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Tile-Based Discrete Wavefront Propagation
Posted on December 03, 2013 at 03:03

Originally posted on my blog. It involves math and code, so a lot of formatting has been lost on the bastardized 64digits version.


I'm currently building a very simplistic first-person shooter in WebGL. An example of this algorithm, with the debug code left in, is available here. The map is represented by a grid - a cell is solid if its 0, and empty if its 1. This is trivial to render by using a standard recursive 4-direction flood fill algorithm. Unfortunately, using WebGL without compiling to asm.js from another language reduces the performance of my computer to a pile of junk from 2003, except that now all the API calls are 10 times as expensive. While my GPU is perfectly capable of bulk-rendering an entire map without breaking a sweat, WebGL starts choking the instant I try to make more than 50 or so draw calls. It's kind of pathetic, really.

Frustum culling is the obvious answer, but I need it to be highly efficient. This means adjusting the frustum to account for corners, so I only render the visible portions of the level. While a lot of the speed concerns I currently have can be alleviated using batch rendering, this will stop working the instant I put in details that can't be batch rendered. Consequently, I want the algorithm to be as close to perfect as possible, only rendering rooms that are visible and no others.

This is where Tile-Based Discrete Wavefront Propagation comes in. The central idea is to represent the viewing frustum as a wave that flows through the level, getting split up when it hits corners. If properly implemented, this will be exact, only rendering rooms that are visible and no others. It turns out that you can implement this in O(n) time, but we can't use the naïve recursive flood-fill anymore, because it's depth first. If we want to simulate a wave, we need to render the grid using a breadth-first search, to simulate it slowly spreading outward. Breadth first search is implemented using a queue by simply pushing all neighboring nodes on to the queue and rendering them until the queue is empty.

As the wave propagates through the level, we adjust the left and right angles of each individual wavefront according to the walls that we hit. This requires that we deal with two possible cases: the case where a wall is in front of the wave as it propagates through the level, and the case where it isn't. The only time the wave can actually be split up is when a wall is in front of it - the rest of the time, it is simply clipped on the sides. "Front" and "side" are defined based on what direction the wave came from.

Starting with the case where there isn't a wall in front, we check to see if there is a wall on the right. If there is, we check the angles of it's corners. If either angle is inside the culling frustum, we change the right-angle to the one that is "farthest inside" (done in code by simply checking each angle one after the other). Then we do the same for the left wall, this time changing the left-angle, if appropriate. Then we send the updated angles to the neighboring tiles - the left one gets (left-angle,new-right-angle), the front gets (new-left-angle,new-right-angle), and the right gets (new-left-angle,right-angle).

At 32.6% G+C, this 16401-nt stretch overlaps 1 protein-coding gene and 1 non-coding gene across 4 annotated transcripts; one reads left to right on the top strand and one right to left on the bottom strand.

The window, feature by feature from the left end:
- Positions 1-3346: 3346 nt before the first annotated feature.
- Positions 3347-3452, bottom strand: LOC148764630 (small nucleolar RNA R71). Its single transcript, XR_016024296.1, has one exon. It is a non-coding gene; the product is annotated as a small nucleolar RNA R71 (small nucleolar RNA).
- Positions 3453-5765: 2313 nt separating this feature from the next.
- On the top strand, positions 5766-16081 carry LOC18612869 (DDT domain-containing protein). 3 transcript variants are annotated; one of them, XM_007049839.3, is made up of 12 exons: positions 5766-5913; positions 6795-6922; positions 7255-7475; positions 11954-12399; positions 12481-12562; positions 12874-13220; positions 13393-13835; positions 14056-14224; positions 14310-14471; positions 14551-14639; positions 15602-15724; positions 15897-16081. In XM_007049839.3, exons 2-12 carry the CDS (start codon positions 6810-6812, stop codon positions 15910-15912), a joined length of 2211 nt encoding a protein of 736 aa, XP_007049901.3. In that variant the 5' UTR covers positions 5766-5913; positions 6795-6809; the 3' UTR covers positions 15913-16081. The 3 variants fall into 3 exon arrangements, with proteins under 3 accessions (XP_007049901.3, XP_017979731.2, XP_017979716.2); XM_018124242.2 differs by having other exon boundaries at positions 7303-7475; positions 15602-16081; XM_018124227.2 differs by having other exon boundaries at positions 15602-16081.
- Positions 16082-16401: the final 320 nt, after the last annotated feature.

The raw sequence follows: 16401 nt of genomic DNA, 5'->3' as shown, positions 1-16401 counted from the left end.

If there is a wall in front, everything stays the same (note that the front wall has it's own set of corners you must check), but the angles that get sent through the neighboring tiles change. The left wall gets (left-angle,new-left-angle), the front doesn't exist so we ignore it, and the right wall gets (new-right-angle,right-angle). This effectively splits the wave down the middle, but it makes things complicated. Before, if a new left-angle was outside the culling frustum, we would just set it to the old left-angle. This doesn't work anymore, because we're splitting the wave, which means we require a new left-angle that isn't equal to the old left-angle. To solve this, if the new left-angle fails to exist, we set it to the old right-angle instead of the old left-angle, and vice-versa for the new right-angle.

Conceptually, this isn't too complicated, but the actual implementation gets complicated very fast due to angles being a giant pain in the ass to work with. We have to seed the initial queue with the neighboring tiles, and deal with getting proper frustum culling working, which is far more difficult than it seems. This will require a sizable number of utility functions, so we'll look at those first:

Code: Javascript
function realmod(i,m) { i=(i%m); return i+((i<0)*m); } // Mathematically correct modulo
// Queue implementation using a circular array. Resize is very expensive, but almost never happens, because it remembers its size after each frame.
function Queue(sz) {
  this.array = new Array(!sz?1:sz);
  this.push = function() {
    for (var i = 0; i < arguments.length; i++) {
      if(this.length>=this.array.length) {
      this.array[this.cur] = arguments[i];
      this.length += 1;